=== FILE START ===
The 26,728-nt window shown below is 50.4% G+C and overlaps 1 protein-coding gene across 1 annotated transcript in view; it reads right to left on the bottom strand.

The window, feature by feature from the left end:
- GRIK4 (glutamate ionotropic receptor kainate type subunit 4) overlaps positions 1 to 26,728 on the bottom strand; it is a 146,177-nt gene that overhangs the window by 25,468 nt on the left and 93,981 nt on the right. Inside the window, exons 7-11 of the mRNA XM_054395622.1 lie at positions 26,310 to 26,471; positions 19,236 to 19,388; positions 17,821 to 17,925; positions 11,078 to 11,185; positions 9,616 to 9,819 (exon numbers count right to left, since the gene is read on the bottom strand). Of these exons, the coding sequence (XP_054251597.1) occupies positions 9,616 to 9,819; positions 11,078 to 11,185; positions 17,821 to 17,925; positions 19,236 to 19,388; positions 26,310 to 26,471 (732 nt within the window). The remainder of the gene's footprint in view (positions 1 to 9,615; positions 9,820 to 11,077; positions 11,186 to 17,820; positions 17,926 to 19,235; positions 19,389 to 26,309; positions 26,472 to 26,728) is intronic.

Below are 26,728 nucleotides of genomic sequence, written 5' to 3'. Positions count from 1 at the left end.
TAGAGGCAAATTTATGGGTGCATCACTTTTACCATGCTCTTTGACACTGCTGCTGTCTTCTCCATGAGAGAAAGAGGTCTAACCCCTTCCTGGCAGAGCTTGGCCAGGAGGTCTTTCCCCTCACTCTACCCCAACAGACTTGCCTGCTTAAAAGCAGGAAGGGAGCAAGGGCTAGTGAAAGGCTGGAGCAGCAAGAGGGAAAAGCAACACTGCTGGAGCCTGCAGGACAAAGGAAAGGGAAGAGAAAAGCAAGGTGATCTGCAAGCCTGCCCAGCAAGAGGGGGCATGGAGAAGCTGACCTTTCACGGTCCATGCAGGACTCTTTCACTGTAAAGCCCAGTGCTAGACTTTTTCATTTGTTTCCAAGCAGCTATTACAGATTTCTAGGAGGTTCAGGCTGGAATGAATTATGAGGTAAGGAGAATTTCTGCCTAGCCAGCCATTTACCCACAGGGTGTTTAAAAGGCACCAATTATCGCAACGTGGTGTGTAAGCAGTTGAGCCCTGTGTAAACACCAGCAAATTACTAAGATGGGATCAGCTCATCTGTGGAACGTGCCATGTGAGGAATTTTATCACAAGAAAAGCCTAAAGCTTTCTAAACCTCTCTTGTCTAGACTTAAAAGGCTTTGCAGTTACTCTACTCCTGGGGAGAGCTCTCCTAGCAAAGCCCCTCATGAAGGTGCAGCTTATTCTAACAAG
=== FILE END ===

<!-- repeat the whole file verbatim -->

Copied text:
The 26,728-nt window shown below is 50.4% G+C and overlaps 1 protein-coding gene across 1 annotated transcript in view; it reads right to left on the bottom strand.

The window, feature by feature from the left end:
- GRIK4 (glutamate ionotropic receptor kainate type subunit 4) overlaps positions 1 to 26,728 on the bottom strand; it is a 146,177-nt gene that overhangs the window by 25,468 nt on the left and 93,981 nt on the right. Inside the window, exons 7-11 of the mRNA XM_054395622.1 lie at positions 26,310 to 26,471; positions 19,236 to 19,388; positions 17,821 to 17,925; positions 11,078 to 11,185; positions 9,616 to 9,819 (exon numbers count right to left, since the gene is read on the bottom strand). Of these exons, the coding sequence (XP_054251597.1) occupies positions 9,616 to 9,819; positions 11,078 to 11,185; positions 17,821 to 17,925; positions 19,236 to 19,388; positions 26,310 to 26,471 (732 nt within the window). The remainder of the gene's footprint in view (positions 1 to 9,615; positions 9,820 to 11,077; positions 11,186 to 17,820; positions 17,926 to 19,235; positions 19,389 to 26,309; positions 26,472 to 26,728) is intronic.

Below are 26,728 nucleotides of genomic sequence, written 5' to 3'. Positions count from 1 at the left end.
TAGAGGCAAATTTATGGGTGCATCACTTTTACCATGCTCTTTGACACTGCTGCTGTCTTCTCCATGAGAGAAAGAGGTCTAACCCCTTCCTGGCAGAGCTTGGCCAGGAGGTCTTTCCCCTCACTCTACCCCAACAGACTTGCCTGCTTAAAAGCAGGAAGGGAGCAAGGGCTAGTGAAAGGCTGGAGCAGCAAGAGGGAAAAGCAACACTGCTGGAGCCTGCAGGACAAAGGAAAGGGAAGAGAAAAGCAAGGTGATCTGCAAGCCTGCCCAGCAAGAGGGGGCATGGAGAAGCTGACCTTTCACGGTCCATGCAGGACTCTTTCACTGTAAAGCCCAGTGCTAGACTTTTTCATTTGTTTCCAAGCAGCTATTACAGATTTCTAGGAGGTTCAGGCTGGAATGAATTATGAGGTAAGGAGAATTTCTGCCTAGCCAGCCATTTACCCACAGGGTGTTTAAAAGGCACCAATTATCGCAACGTGGTGTGTAAGCAGTTGAGCCCTGTGTAAACACCAGCAAATTACTAAGATGGGATCAGCTCATCTGTGGAACGTGCCATGTGAGGAATTTTATCACAAGAAAAGCCTAAAGCTTTCTAAACCTCTCTTGTCTAGACTTAAAAGGCTTTGCAGTTACTCTACTCCTGGGGAGAGCTCTCCTAGCAAAGCCCCTCATGAAGGTGCAGCTTATTCTAACAAG